The almanac

UPI Almanac for Sunday, Feb. 19, 2012.
By United Press International
Eastwood says he can't seem to retire from acting

Eastwood says he can't seem to retire from acting

LOS ANGELES, Nov. 21 (UPI) -- Hollywood film star and director Clint Eastwood says he has been trying to retire from acting for years, but every once in a while a role comes along that's irresistible.

WW II vet receives medals -- 65 years late

WEST HOLLYWOOD, Calif., Nov. 11 (UPI) -- A California World War II veteran denied service medals 65 years ago because of a bad-conduct discharge now has them, including a Bronze Star, officials said.

Japan to search Iwo Jima for war dead

TOKYO, Aug. 20 (UPI) -- Japanese researchers will spend a week on Iwo Jima searching recently discovered mass graves of Japanese soldiers killed in World War II, authorities said.
Lee to Eastwood: 'I know my history'

Lee to Eastwood: 'I know my history'

LONDON, June 6 (UPI) -- Clint Eastwood says the lack of black U.S. soldiers in his film, "Flags of Our Fathers," was true to history but Spike Lee insists blacks fought at Iwo Jima.

Time cover sparks controversy

NEW YORK, April 27 (UPI) -- For the second week in a row, the cover of Time magazine has drawn added attention, an industry publication said.

Intrepid Museum sued for lost photo

NEW YORK, April 3 (UPI) -- A donor to the Intrepid Sea-Air-Space Museum in New York has filed a lawsuit, claiming the institution lost his photo of the flag-raising on Iwo Jima.

The almanac

UPI Almanac for Monday, March 17, 2008.
By United Press International

The almanac

UPI Almanac for Saturday, Feb. 23, 2008.
By United Press International

The almanac

UPI Almanac for Tuesday, Feb. 19, 2008.
By United Press International
Watanabe joins 'Shanghai' cast

Watanabe joins 'Shanghai' cast

LOS ANGELES, Feb. 4 (UPI) -- Japanese actor Ken Watanabe has signed on to star in "Shanghai," a big-screen drama set in China in the months leading up to Japan's attack on Pearl Harbor.

Haggis: Eastwood helped get 'Elah' made

LOS ANGELES , Sept. 14 (UPI) -- Hollywood filmmaker Paul Haggis says his new movie, "In the Valley of Elah," probably wouldn't have been made without Clint Eastwood's help.

Iwo Jima flag-raiser dies

RICHFIELD, Minn., June 26 (UPI) -- Minnesotan Chuck Lindberg, the last survivor of the raising of the first U.S. flag atop Mount Suribachi on Iwo Jima during World War II, has died.

Japan announces new name for Iwo Jima

TOKYO, June 19 (UPI) -- Japan has changed the name of the Pacific island of Iwo Jima to Iwo To. The Japanese Geographical Survey Institute announced the name change on Monday for the island that was the site of a famous World War II battle between Japanese and U.S. forces in 194

Kidnap victim Harvey Weinstein dies

NEW YORK, May 26 (UPI) -- Harvey Weinstein, a New York businessman who spent 12 days buried in a pit when he was kidnapped in 1993, has died at age 82.
Page 2 of 9
Iwo Jima
The filming of "Flags of Our Fathers", a movie based on the life stories of the six men who raised the flag at the Battle of Iwo Jima, directed by Clint Eastwood, overtakes the Iwo Jima Memorial in Washington, on Aug. 8 2005. (UPI Photo/Kevin Dietsch)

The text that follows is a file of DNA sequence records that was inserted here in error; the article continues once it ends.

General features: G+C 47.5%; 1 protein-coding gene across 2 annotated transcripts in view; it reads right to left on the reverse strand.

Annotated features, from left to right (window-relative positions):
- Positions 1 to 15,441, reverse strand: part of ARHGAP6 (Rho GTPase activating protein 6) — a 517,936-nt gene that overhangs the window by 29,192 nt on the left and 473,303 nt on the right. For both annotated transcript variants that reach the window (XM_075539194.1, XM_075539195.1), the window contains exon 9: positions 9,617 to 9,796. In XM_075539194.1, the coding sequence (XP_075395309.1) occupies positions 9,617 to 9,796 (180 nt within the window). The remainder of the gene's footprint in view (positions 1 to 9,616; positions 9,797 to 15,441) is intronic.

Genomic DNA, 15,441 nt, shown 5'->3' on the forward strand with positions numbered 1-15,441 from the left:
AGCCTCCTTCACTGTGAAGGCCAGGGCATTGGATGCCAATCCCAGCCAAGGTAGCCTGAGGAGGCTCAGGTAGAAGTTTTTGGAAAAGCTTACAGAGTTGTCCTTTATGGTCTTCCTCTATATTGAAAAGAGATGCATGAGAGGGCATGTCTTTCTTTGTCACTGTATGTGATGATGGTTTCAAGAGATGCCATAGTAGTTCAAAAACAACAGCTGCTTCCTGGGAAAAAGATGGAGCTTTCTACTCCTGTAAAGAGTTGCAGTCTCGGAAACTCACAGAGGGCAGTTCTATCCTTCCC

Iwo Jima, officially Iōtō (硫黄島?, listen (help·info): "sulfur island"), is an island of the Japanese Volcano Islands chain, which lie south of the Ogasawara Islands and together with them form the Ogasawara Archipelago. The island is located 650 nautical miles (750 mi; 1,200 km) south of mainland Tokyo and administered as part of Ogasawara, one of eight villages of Tokyo (but is presently uninhabited). It is famous as the setting of the February–March 1945 Battle of Iwo Jima between the United States and the Empire of Japan during World War II. The island grew in recognition in the west when the iconic photograph Raising the Flag on Iwo Jima was taken during the battle. The U.S. occupied Iwo Jima until 1968, when it was returned to Japan.

In 1779, the island was charted as Sulphur Island, the literal translation of its official name, during Captain James Cook's third surveying voyage.

Iwo Jima was traditionally called Iwōtō (Iōtō) by the Japanese. Before Japan's 1946 orthography reform, a historical spelling resulted in (approximately) Iwōtō (modern Iōtō). An alternative, Iwōjima (modern Iōjima)—where jima is an alternative pronunciation of tō (島, island?)—also appeared in nautical atlases. Japanese naval officers who arrived to fortify the island before the U.S. invasion mistakenly called it Iwo Jima. In this way, the "Iwo Jima" pronunciation became mainstream and was the one used by U.S. forces who arrived during World War II. Former island residents protested against this rendering, and the Ministry of Land, Infrastructure and Transport's Geographical Survey Institute debated the issue and formally announced on June 18, 2007, that the official Japanese pronunciation of the island's name would be reverted to the pre-war Iōtō. Moves to revert the pronunciation were sparked by the high profile films Flags of Our Fathers and Letters from Iwo Jima. The change does not affect how the name is written in kanji (硫黄島?), only how it is pronounced or written in hiragana, katakana and rōmaji.

This article is licensed under the GNU Free Documentation License.
It uses material from the Wikipedia article "Iwo Jima."
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